What is the primary message or lesson Silas Marner conveys about life or human nature?

The primary message Silas Marner conveys about life and human nature is that human love and community are gifts far more valuable than money.

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Silas Marner conveys the message that human love and community are far more valuable than money. Silas mourns and withdraws from life when he is falsely accused of theft. He begins to value the gold he earns far more than human companionship or human love. He loves the glint of the gold and the feel of holding his gold coins in his fingers. After his gold is stolen, he perceives its loss as a tragedy. In fact, its theft is a great blessing to him.

Little Eppie replaces his money to become the true gold in Silas's life. When she wanders into his cottage on New Year's Eve, she symbolically looks like his lost gold to him when her golden hair shines in the firelight. But she gives him far more than money ever could.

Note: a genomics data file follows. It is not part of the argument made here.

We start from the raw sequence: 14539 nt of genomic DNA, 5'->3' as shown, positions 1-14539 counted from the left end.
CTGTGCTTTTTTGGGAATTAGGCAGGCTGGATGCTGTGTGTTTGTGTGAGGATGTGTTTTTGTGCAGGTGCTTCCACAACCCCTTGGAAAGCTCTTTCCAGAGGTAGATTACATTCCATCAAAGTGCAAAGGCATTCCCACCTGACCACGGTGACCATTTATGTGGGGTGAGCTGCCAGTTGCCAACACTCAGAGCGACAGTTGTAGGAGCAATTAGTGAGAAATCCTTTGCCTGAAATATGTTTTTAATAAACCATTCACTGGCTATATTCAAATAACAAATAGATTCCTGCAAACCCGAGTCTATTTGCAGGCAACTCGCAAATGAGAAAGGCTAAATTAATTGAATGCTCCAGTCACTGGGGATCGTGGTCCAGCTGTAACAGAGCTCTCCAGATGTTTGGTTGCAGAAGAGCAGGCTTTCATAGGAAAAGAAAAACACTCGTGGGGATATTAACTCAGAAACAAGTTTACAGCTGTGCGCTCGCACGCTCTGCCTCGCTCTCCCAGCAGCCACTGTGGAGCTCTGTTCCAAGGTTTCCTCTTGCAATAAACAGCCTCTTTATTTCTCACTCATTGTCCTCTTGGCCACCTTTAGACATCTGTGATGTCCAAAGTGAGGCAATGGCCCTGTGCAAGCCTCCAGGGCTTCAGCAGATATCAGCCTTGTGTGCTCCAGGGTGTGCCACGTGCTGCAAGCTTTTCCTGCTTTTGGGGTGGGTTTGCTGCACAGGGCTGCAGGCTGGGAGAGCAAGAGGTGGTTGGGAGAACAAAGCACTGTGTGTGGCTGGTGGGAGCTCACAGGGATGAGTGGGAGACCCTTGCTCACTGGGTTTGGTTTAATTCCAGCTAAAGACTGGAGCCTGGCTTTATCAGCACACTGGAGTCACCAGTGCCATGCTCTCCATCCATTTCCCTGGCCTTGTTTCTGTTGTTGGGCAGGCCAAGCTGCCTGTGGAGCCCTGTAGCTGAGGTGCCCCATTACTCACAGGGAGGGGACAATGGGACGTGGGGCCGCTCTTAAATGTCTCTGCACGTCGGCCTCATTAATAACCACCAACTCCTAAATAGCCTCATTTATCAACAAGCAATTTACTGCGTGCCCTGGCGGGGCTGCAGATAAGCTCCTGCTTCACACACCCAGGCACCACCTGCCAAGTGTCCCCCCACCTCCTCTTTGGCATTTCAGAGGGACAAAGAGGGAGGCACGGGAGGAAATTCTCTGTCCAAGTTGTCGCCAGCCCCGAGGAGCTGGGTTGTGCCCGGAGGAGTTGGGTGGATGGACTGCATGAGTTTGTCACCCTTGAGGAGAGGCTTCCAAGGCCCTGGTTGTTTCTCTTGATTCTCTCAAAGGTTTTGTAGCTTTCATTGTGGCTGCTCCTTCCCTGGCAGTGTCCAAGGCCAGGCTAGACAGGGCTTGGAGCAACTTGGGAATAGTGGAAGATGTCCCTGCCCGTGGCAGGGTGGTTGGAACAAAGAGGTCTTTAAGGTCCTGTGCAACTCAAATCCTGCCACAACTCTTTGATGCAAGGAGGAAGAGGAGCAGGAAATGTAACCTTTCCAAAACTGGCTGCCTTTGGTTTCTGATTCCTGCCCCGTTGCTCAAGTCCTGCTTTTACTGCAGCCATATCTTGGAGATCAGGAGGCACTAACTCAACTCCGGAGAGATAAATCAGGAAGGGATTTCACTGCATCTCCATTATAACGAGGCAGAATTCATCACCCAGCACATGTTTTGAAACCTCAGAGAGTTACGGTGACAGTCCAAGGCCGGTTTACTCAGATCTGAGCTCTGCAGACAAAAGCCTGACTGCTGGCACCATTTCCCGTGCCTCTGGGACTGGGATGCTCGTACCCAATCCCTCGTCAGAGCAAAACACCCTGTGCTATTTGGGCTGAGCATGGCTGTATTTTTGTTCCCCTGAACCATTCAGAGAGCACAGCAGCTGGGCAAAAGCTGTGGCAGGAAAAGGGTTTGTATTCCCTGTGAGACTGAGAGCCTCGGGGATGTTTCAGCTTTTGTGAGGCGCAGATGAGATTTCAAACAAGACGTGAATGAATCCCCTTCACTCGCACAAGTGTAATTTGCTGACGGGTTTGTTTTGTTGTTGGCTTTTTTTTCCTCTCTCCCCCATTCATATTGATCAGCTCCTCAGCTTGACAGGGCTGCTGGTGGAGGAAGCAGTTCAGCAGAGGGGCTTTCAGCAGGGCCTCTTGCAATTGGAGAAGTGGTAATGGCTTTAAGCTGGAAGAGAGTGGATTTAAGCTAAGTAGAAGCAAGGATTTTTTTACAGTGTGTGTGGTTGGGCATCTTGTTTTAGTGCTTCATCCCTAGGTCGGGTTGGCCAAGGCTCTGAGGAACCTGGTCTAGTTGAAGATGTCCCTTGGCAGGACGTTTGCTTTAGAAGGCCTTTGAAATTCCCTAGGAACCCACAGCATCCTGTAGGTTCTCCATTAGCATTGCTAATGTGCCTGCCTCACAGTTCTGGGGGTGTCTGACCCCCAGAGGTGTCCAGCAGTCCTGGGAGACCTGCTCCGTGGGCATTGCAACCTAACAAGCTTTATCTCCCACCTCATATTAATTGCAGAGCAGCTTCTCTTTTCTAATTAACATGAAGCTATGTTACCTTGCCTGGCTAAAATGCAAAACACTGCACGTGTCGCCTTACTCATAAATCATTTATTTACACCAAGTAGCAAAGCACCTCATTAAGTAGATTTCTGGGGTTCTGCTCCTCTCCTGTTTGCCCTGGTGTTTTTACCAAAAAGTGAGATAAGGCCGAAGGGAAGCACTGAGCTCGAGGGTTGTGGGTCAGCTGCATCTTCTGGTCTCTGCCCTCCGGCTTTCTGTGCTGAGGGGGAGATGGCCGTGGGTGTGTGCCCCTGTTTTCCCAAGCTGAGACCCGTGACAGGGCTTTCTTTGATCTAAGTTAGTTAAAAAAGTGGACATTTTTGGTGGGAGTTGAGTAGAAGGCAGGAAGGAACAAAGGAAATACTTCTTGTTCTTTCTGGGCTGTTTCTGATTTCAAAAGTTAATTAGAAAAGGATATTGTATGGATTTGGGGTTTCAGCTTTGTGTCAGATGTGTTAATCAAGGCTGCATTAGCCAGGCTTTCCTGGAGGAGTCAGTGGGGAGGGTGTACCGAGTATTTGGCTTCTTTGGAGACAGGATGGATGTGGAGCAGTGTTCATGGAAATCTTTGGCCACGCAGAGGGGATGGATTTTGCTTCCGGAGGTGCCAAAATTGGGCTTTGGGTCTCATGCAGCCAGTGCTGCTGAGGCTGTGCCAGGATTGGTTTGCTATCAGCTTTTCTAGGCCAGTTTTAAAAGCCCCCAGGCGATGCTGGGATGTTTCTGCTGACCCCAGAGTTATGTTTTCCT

By taking her in, giving her a home, loving her, and receiving her love, Silas receives a gift more satisfying than money. Not only does he receive love from her, Eppie helps weave Silas back into the web of community. This reintegration had begun when Silas reached out to others after his money was stolen. His admission of the need of community help was that start of his healing. The "sap" of life began to flow in him again.

However, his reentry into community comes to fruition when Silas raises Eppie. The community respects him for this act, and he receives its support. He learns that the love, the companionship of a human being, and the support of a community are far more satisfying than any amount of money.

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